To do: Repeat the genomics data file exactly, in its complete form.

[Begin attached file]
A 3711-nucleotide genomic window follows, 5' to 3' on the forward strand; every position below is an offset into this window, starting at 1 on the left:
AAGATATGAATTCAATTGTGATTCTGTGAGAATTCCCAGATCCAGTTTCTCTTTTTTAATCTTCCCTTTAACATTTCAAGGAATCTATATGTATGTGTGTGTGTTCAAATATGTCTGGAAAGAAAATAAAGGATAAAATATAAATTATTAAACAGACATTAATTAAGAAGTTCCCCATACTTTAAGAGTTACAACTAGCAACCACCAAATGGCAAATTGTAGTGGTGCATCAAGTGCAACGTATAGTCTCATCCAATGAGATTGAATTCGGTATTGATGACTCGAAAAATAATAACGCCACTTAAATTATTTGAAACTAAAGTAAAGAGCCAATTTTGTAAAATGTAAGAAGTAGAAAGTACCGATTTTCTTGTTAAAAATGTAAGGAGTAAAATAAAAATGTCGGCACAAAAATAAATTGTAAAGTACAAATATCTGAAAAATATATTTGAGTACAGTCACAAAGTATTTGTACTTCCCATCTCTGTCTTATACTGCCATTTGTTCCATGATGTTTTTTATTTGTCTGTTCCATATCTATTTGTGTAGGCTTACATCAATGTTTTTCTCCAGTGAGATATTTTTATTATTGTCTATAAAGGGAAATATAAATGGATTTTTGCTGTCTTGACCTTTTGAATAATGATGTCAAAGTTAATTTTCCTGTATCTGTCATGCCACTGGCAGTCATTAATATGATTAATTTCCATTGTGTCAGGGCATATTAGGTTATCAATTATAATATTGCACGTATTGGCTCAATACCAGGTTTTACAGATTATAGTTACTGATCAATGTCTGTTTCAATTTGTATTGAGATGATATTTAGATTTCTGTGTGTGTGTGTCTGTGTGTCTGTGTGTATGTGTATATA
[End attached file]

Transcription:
A 3711-nucleotide genomic window follows, 5' to 3' on the forward strand; every position below is an offset into this window, starting at 1 on the left:
AAGATATGAATTCAATTGTGATTCTGTGAGAATTCCCAGATCCAGTTTCTCTTTTTTAATCTTCCCTTTAACATTTCAAGGAATCTATATGTATGTGTGTGTGTTCAAATATGTCTGGAAAGAAAATAAAGGATAAAATATAAATTATTAAACAGACATTAATTAAGAAGTTCCCCATACTTTAAGAGTTACAACTAGCAACCACCAAATGGCAAATTGTAGTGGTGCATCAAGTGCAACGTATAGTCTCATCCAATGAGATTGAATTCGGTATTGATGACTCGAAAAATAATAACGCCACTTAAATTATTTGAAACTAAAGTAAAGAGCCAATTTTGTAAAATGTAAGAAGTAGAAAGTACCGATTTTCTTGTTAAAAATGTAAGGAGTAAAATAAAAATGTCGGCACAAAAATAAATTGTAAAGTACAAATATCTGAAAAATATATTTGAGTACAGTCACAAAGTATTTGTACTTCCCATCTCTGTCTTATACTGCCATTTGTTCCATGATGTTTTTTATTTGTCTGTTCCATATCTATTTGTGTAGGCTTACATCAATGTTTTTCTCCAGTGAGATATTTTTATTATTGTCTATAAAGGGAAATATAAATGGATTTTTGCTGTCTTGACCTTTTGAATAATGATGTCAAAGTTAATTTTCCTGTATCTGTCATGCCACTGGCAGTCATTAATATGATTAATTTCCATTGTGTCAGGGCATATTAGGTTATCAATTATAATATTGCACGTATTGGCTCAATACCAGGTTTTACAGATTATAGTTACTGATCAATGTCTGTTTCAATTTGTATTGAGATGATATTTAGATTTCTGTGTGTGTGTGTCTGTGTGTCTGTGTGTATGTGTATATA